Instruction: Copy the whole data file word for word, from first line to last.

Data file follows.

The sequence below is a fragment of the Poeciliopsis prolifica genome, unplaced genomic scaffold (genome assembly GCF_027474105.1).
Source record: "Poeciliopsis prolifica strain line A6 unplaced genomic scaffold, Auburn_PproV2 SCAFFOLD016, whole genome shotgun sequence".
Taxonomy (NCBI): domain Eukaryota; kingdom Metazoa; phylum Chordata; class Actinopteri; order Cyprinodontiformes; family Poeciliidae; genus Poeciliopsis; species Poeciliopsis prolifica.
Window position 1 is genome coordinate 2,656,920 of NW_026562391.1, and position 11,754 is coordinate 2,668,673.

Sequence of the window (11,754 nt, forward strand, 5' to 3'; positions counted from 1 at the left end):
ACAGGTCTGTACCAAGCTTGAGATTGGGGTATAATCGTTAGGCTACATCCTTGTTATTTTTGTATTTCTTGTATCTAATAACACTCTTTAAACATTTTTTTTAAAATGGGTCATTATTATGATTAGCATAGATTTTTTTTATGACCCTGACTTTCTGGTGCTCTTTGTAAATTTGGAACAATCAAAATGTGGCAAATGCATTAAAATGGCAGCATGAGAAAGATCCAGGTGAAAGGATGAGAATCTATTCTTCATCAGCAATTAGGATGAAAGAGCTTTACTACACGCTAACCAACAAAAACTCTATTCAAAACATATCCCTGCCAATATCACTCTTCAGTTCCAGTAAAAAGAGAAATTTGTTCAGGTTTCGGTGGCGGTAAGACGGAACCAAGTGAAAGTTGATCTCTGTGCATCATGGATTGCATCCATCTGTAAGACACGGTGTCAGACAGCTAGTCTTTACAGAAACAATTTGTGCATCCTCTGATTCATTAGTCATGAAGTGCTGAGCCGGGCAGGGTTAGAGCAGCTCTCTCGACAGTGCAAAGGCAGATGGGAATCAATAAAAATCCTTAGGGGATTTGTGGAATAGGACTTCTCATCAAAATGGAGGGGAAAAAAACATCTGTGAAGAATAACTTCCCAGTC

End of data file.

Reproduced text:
The sequence below is a fragment of the Poeciliopsis prolifica genome, unplaced genomic scaffold (genome assembly GCF_027474105.1).
Source record: "Poeciliopsis prolifica strain line A6 unplaced genomic scaffold, Auburn_PproV2 SCAFFOLD016, whole genome shotgun sequence".
Taxonomy (NCBI): domain Eukaryota; kingdom Metazoa; phylum Chordata; class Actinopteri; order Cyprinodontiformes; family Poeciliidae; genus Poeciliopsis; species Poeciliopsis prolifica.
Window position 1 is genome coordinate 2,656,920 of NW_026562391.1, and position 11,754 is coordinate 2,668,673.

Sequence of the window (11,754 nt, forward strand, 5' to 3'; positions counted from 1 at the left end):
ACAGGTCTGTACCAAGCTTGAGATTGGGGTATAATCGTTAGGCTACATCCTTGTTATTTTTGTATTTCTTGTATCTAATAACACTCTTTAAACATTTTTTTTAAAATGGGTCATTATTATGATTAGCATAGATTTTTTTTATGACCCTGACTTTCTGGTGCTCTTTGTAAATTTGGAACAATCAAAATGTGGCAAATGCATTAAAATGGCAGCATGAGAAAGATCCAGGTGAAAGGATGAGAATCTATTCTTCATCAGCAATTAGGATGAAAGAGCTTTACTACACGCTAACCAACAAAAACTCTATTCAAAACATATCCCTGCCAATATCACTCTTCAGTTCCAGTAAAAAGAGAAATTTGTTCAGGTTTCGGTGGCGGTAAGACGGAACCAAGTGAAAGTTGATCTCTGTGCATCATGGATTGCATCCATCTGTAAGACACGGTGTCAGACAGCTAGTCTTTACAGAAACAATTTGTGCATCCTCTGATTCATTAGTCATGAAGTGCTGAGCCGGGCAGGGTTAGAGCAGCTCTCTCGACAGTGCAAAGGCAGATGGGAATCAATAAAAATCCTTAGGGGATTTGTGGAATAGGACTTCTCATCAAAATGGAGGGGAAAAAAACATCTGTGAAGAATAACTTCCCAGTC